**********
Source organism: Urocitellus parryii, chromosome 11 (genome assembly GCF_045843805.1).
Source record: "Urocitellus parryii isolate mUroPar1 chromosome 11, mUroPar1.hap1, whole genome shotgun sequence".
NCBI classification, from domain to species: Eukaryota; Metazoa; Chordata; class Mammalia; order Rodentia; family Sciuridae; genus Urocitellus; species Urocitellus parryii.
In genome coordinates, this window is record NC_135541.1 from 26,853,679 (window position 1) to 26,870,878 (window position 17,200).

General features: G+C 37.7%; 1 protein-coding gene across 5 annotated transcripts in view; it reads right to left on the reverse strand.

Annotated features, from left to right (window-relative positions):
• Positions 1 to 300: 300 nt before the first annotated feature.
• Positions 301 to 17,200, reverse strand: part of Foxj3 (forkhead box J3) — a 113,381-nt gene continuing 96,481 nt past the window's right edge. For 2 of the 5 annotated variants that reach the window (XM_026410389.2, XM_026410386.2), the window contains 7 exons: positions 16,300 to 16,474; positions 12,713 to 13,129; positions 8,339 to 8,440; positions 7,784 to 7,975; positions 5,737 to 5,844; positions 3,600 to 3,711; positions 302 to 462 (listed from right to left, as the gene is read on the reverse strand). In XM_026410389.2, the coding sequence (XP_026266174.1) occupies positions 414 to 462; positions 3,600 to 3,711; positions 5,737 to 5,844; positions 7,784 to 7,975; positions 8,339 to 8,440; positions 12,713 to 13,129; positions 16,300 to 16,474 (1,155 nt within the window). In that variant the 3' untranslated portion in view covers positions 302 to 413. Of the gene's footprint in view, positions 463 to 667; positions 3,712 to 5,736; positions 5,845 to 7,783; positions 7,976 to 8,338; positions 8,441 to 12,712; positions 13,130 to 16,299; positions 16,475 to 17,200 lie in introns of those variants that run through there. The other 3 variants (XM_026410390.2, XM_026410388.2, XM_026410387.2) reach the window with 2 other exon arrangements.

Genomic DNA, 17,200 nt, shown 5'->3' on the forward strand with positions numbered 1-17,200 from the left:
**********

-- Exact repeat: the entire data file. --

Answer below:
Source organism: Urocitellus parryii, chromosome 11 (genome assembly GCF_045843805.1).
Source record: "Urocitellus parryii isolate mUroPar1 chromosome 11, mUroPar1.hap1, whole genome shotgun sequence".
NCBI classification, from domain to species: Eukaryota; Metazoa; Chordata; class Mammalia; order Rodentia; family Sciuridae; genus Urocitellus; species Urocitellus parryii.
In genome coordinates, this window is record NC_135541.1 from 26,853,679 (window position 1) to 26,870,878 (window position 17,200).

General features: G+C 37.7%; 1 protein-coding gene across 5 annotated transcripts in view; it reads right to left on the reverse strand.

Annotated features, from left to right (window-relative positions):
• Positions 1 to 300: 300 nt before the first annotated feature.
• Positions 301 to 17,200, reverse strand: part of Foxj3 (forkhead box J3) — a 113,381-nt gene continuing 96,481 nt past the window's right edge. For 2 of the 5 annotated variants that reach the window (XM_026410389.2, XM_026410386.2), the window contains 7 exons: positions 16,300 to 16,474; positions 12,713 to 13,129; positions 8,339 to 8,440; positions 7,784 to 7,975; positions 5,737 to 5,844; positions 3,600 to 3,711; positions 302 to 462 (listed from right to left, as the gene is read on the reverse strand). In XM_026410389.2, the coding sequence (XP_026266174.1) occupies positions 414 to 462; positions 3,600 to 3,711; positions 5,737 to 5,844; positions 7,784 to 7,975; positions 8,339 to 8,440; positions 12,713 to 13,129; positions 16,300 to 16,474 (1,155 nt within the window). In that variant the 3' untranslated portion in view covers positions 302 to 413. Of the gene's footprint in view, positions 463 to 667; positions 3,712 to 5,736; positions 5,845 to 7,783; positions 7,976 to 8,338; positions 8,441 to 12,712; positions 13,130 to 16,299; positions 16,475 to 17,200 lie in introns of those variants that run through there. The other 3 variants (XM_026410390.2, XM_026410388.2, XM_026410387.2) reach the window with 2 other exon arrangements.

Genomic DNA, 17,200 nt, shown 5'->3' on the forward strand with positions numbered 1-17,200 from the left: